The human brain loves to make sense of things—to categorize, to judge, to evaluate, and more. With mindfulness becoming a commonplace word in today’s corporate world, we have become much better at simply noticing… noticing what we see, what we think, what we feel, how we act.
More recently, researchers are positing the idea of not just mindfulness, but re-appraising our mindfulness into what is meaningful. For example:
- Mindfulness: Wow, what a beautiful sunset.
- Mindfulness + Meaningfulness: Wow, what a beautiful sunset. For me, it represents the faithfulness of Life to provide me with an opportunity to reflect back on the beauty of my day.
Meaningfulness reminds us of both what we want, as well as the values that are important to us.
Here’s another example of taking Mindfulness to Meaningfulness—this time in the midst of uncomfortable circumstances:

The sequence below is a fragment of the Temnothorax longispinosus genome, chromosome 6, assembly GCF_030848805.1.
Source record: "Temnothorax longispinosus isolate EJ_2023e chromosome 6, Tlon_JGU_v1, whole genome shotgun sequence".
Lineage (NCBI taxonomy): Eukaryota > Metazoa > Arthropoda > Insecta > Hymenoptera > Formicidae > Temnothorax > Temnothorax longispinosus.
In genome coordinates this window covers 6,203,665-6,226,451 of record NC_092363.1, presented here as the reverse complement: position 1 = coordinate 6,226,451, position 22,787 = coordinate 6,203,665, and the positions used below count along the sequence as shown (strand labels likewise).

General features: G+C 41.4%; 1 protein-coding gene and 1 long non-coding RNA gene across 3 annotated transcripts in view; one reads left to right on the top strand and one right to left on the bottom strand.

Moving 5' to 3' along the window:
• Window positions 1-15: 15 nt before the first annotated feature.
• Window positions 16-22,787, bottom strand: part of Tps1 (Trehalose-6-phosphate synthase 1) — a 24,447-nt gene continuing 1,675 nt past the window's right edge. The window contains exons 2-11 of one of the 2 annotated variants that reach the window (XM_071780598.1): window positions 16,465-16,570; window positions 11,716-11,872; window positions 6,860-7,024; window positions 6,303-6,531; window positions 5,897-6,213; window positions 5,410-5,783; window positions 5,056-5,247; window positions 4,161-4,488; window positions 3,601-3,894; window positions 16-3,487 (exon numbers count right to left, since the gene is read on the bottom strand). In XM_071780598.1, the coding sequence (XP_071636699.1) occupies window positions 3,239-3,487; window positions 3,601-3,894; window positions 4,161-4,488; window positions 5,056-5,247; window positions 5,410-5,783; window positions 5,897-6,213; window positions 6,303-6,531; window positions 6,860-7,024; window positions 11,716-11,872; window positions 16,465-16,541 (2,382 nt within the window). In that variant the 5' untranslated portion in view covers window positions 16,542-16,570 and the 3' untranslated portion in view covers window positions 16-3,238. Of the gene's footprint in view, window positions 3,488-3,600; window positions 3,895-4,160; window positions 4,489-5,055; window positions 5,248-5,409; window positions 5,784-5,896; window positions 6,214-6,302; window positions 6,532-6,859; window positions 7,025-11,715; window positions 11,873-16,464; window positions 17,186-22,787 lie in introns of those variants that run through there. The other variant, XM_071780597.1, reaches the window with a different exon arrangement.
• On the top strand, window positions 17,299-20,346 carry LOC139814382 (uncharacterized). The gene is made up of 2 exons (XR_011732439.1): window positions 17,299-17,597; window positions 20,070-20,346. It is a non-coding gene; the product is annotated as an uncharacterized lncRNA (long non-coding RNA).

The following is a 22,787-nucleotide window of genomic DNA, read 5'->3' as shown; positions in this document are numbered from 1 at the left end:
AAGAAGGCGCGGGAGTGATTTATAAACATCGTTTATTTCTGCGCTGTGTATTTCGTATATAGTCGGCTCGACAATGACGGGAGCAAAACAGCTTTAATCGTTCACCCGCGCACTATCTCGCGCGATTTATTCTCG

- Mindfulness: “Hmmm… it looks like my coworker is in a really bad mood toady; I’m noticing it’s making me feel bad, too.”
- Mindfulness + Meaningfulness: “Hmmm…it looks like my coworker is in a really bad mood today; I’m noticing it’s making me feel bad, too. And what I really want is to use this as an opportunity to remind myself that I want to respond rather than react to challenging circumstances. This honors my values of creativity and positivity.”
When we connect what we observe (mindfulness) with what we want and value (meaningfulness), we shift from stagnation or victimhood into movement or creatorhood (that’s probably not a word, but I’ll be creative!). We can then say, “Here are some ways I can… (e.g., be responsive rather than reactive in this circumstance).”
Try it out today. Mindfully notice what you notice—without judging or ruminating. Then move toward Meaning by adding the “what you want” and “value to honor.”
May you have many meaningful moments today!